• Accrual: Employees must be allowed to earn one hour of paid leave for every 40 hours worked, up to a maximum of 40 hours per year. While accrual begins at the start of employment, employers can impose a 120-day waiting period on when new hires can begin using their accrued paid leave.
  • Rate of Pay: Employers must pay an employee for used paid leave at a rate that is at least the same base rate of pay that the employee received immediately before using the earned leave.
  • Employee Notice to Employer: Employees must provide their supervisor with reasonable notice of their intent to use paid leave. An exception to this notice standard exists for emergencies, illnesses or other sudden needs. In addition, employers can require that employees schedule their paid leave in such a way that prevents undue hardship on the employer as reasonably determined by the employer.
  • Preemption: The EELA expressly preempts municipalities from enacting an ordinance or rule that regulates earned paid leave.
  • Penalties: Violations of the EELA could result in a $1,000 penalty per violation.
  • Absent Substantive Topics: The EELA is silent on a number of topics commonly found in paid sick leave laws, including, but not limited to, year-end carryover, notice and posting, increments of use, recordkeeping, documentation, payout on termination, and frontloading. The EELA calls for the state Department of Labor to adopt paid leave rules. We expect that these rules will address some or all of the above absent topics.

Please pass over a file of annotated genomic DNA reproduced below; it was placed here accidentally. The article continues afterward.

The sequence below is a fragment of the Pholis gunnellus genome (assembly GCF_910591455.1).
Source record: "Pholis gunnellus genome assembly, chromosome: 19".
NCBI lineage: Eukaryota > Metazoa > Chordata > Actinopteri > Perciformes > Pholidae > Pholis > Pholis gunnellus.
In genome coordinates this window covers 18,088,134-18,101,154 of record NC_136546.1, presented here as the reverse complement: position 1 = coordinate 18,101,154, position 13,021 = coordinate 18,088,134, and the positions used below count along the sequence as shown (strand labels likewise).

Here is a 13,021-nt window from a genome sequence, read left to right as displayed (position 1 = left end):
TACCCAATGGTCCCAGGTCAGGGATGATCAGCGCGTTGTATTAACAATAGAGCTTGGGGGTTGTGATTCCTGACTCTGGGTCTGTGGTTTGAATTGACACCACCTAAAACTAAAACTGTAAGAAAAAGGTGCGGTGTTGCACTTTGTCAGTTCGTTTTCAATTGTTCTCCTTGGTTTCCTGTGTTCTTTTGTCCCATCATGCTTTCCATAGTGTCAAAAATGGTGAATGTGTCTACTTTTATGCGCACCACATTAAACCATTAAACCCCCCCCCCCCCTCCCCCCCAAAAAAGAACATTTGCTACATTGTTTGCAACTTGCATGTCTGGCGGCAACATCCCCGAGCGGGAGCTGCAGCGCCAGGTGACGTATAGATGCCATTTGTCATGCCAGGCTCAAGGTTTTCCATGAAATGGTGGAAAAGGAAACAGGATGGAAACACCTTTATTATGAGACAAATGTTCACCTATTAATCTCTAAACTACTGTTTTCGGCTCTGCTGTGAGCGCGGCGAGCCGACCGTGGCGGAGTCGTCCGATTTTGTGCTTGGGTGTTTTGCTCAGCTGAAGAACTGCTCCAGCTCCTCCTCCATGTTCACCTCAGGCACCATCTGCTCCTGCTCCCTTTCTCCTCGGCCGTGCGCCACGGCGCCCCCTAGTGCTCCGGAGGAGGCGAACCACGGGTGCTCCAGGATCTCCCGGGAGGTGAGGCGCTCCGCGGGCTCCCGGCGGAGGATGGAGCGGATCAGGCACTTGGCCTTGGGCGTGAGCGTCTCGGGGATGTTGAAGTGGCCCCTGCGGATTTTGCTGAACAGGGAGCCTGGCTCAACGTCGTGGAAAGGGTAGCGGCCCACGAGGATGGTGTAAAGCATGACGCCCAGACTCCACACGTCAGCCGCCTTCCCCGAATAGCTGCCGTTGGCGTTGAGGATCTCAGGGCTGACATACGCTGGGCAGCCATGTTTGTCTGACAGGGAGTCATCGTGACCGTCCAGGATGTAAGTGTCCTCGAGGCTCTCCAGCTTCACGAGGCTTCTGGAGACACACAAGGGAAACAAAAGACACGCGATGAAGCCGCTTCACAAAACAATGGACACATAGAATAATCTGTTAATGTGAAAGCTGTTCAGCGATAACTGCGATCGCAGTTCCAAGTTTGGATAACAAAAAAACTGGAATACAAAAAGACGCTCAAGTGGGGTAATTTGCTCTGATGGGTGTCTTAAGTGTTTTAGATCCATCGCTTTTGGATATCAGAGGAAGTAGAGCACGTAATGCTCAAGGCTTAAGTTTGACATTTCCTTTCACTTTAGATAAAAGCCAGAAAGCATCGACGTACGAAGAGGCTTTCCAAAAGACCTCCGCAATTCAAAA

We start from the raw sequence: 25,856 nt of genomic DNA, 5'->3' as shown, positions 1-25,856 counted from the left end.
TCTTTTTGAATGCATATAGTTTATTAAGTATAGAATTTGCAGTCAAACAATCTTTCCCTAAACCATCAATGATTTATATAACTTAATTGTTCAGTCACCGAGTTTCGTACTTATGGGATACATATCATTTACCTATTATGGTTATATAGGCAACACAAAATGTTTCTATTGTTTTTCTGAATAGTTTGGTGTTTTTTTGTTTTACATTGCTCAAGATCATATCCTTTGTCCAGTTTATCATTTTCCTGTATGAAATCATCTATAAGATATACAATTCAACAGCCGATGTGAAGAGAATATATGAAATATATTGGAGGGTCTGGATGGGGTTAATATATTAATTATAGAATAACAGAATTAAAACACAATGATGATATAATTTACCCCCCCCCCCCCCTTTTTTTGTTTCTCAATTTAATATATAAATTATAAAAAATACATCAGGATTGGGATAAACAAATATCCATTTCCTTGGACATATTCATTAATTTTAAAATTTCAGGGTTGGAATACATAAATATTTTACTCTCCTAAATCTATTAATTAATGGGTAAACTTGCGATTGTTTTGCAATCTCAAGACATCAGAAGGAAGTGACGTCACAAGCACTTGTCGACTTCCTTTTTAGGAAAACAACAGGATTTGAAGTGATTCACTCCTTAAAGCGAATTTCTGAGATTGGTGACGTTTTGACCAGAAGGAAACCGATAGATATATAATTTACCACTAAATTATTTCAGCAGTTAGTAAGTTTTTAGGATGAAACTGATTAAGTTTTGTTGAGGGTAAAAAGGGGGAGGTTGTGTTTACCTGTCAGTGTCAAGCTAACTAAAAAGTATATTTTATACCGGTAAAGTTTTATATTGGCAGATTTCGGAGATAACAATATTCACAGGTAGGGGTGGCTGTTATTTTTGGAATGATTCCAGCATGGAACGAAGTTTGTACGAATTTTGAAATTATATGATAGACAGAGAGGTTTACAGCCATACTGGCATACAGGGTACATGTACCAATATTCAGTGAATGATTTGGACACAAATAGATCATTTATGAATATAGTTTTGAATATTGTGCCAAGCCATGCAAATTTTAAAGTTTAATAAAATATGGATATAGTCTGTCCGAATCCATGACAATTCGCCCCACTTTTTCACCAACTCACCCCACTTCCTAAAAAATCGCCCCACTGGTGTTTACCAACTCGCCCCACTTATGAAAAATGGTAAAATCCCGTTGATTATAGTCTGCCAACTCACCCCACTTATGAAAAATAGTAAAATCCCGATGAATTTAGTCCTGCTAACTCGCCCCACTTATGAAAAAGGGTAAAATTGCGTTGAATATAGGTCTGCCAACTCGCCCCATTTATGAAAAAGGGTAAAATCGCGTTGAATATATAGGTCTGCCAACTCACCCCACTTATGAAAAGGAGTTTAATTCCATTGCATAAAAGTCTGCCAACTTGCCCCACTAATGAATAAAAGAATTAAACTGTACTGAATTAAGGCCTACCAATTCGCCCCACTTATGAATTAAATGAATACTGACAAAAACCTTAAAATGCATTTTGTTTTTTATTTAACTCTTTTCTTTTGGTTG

Employers should begin taking steps to comply with the EELA before its January 1, 2021 effective date. Here are some steps to consider:

  • Review existing paid time off policies and either implement new policies or revise existing policies to satisfy the EELA;
  • Monitor the Maine Department of Labor's website for information on the EELA, including draft and final rules; and
  • Train supervisory and managerial employees, as well as HR, on the new requirements.

We will continue to monitor and provide updates on Maine paid leave developments as the EELA effective date approaches and on any subsequent changes.